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With the possible exceptions of Hitler and Himmler, no man has been so vilified in recent years as the personification of Nazi evil as Dr. Josef Mengele...
In countless newspapers and magazine articles, Mengele has been routinely accused of sending 400,000 people to their deaths in gas chambers while serving as the chief physician at Auschwitz-Birkenau in 1943 and 1944. The man dubbed the "Angel of Death" supposedly conducted gruesome "experiments" on selected Jewish victims and habitually delighted in sadistic atrocities. For example, according to U.S. News and World Report (June 24, 1985) he enjoyed "giving candy to children he tossed alive into the ovens while he hummed Mozart and Wagner." The Washington Post (March 8, 1985) reported that Mengele "routinely tossed babies into ovens alive" and "ordered pregnant women onto their backs, then stomped them until they aborted."
While no sane person would excuse or whitewash atrocities, no matter who commits them, a basic regard for truth and decency compels another, more thoughtful look at the Mengele legend. How much truth is there to the fantastic accusations?
Nationally syndicated columnist Jeffrey Hart told readers that he doubted many of the "monster Mengele" stories being peddled in the mass media. "... As a professional historian, I would urge some caution about many of the anecdotes that are being routinely accepted as fact," wrote Hart. "My own historical hunch is that much of this kind of thing is mythology, concocted as a kind of metaphor ... I doubt the story that he killed a women by crushing her throat with his boot. It will be a long time before scholars sift the fact from the fiction about Mengele." (The Washington Times, July 9, 1985)...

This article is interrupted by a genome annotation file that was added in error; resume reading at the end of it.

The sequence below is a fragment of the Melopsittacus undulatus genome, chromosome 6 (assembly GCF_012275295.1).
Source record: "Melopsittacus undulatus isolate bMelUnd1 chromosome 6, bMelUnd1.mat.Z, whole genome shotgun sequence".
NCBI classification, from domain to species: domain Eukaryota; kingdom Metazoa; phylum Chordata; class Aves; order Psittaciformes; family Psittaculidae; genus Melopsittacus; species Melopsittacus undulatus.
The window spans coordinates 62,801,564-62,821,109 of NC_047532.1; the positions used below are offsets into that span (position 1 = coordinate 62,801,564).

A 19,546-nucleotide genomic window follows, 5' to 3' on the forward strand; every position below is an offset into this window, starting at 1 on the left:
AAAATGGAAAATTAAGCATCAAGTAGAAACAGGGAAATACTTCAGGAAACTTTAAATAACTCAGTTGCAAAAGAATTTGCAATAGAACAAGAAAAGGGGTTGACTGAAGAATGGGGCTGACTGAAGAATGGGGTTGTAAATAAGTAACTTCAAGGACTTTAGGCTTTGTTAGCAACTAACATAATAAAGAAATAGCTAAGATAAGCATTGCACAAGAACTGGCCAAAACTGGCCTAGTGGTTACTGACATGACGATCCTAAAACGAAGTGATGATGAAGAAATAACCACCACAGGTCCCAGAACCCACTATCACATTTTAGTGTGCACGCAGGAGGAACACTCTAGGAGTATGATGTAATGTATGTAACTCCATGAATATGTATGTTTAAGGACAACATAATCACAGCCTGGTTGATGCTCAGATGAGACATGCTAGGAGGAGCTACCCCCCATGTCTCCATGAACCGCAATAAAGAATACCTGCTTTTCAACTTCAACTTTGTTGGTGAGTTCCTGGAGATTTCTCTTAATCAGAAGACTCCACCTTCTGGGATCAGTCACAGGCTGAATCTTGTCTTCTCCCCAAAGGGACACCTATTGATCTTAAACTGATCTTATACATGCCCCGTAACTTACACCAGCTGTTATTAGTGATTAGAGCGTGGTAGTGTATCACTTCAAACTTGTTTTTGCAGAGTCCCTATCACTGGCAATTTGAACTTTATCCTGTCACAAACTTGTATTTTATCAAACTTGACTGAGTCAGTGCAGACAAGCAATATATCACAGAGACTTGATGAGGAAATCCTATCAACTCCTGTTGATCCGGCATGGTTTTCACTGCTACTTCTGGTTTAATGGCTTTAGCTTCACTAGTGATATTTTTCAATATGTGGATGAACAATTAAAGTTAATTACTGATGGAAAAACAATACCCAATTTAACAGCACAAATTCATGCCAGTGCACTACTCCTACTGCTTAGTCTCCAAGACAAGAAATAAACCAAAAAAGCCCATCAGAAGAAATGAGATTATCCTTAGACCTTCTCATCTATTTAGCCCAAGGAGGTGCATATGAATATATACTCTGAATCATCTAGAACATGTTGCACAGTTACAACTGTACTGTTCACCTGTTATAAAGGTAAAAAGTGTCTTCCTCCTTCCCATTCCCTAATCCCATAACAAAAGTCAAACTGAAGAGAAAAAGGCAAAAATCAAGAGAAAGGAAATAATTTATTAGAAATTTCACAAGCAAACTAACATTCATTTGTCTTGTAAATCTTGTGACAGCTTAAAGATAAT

It's conceivable, of course, that Mengele could have murdered inmates, although camp officials who committed such crimes risked severe punishment. For example, the Buchenwald camp physician, Dr. Waldemar Hoven, was sentenced to death by an SS court for murdering inmates there.
The evidence seems rather clear that Mengele did, in fact, perform medical research operations on Auschwitz inmates. In this regard it's perhaps worth noting that the U.S. government conducted similar medical "experiments" both during and after the Second World War. American military physicians infected Negroes with syphilis without their knowledge as part of an investigation of new ways to treat venereal disease. And during the 1950s the CIA financed psychiatric experiments involving LSD, sleep deprivation, massive shock therapy and attempted brain-washing of hospital patients without their knowledge or consent. One survivor, Louis Weinstein, is now reportedly a "human guinea pig, a poor, pathetic man with no memory, no life." The U.S. government has been sued for redress on behalf of Weinstein and eight other persons. (The Washington Post, August 1, 1985, editorial)
Many Jews survived the war as a result of medical care in the camp infirmary, which was under Dr. Mengele's general supervision. One such person was Otto Frank, father of the famous Anne Frank. After coming down sick, Otto was transferred to the camp hospital, where he remained until Soviet troops reached Auschwitz in January 1945. When the Germans evacuated the camp shortly beforehand, they left behind those who could not move, including sick, elderly and infirm inmates, and a number of children. The most horrific charges made against Mengele, such as the tale that he tossed live babies into ovens, are sick and absurd fables that contradict what is known about the doctor's character. For example, as Time magazine reported (June 24, 1985), Mengele was "given to occasional flourishes of gallantry: after transferring a pregnant Jewish doctor to Cracow to do research for him, Mengele sent her flowers upon the birth of her son."
Mengele repeatedly insisted that he had not committed any crime, and that instead he had become a victim of great injustice. (New York Times, June 14, 1985; Baltimore Sun, June 14, 1985)
Lessons of the Mengele Affair
From The Journal of Historical Review, Fall 1985 (Vol. 6, No. 3), pages 377-383.
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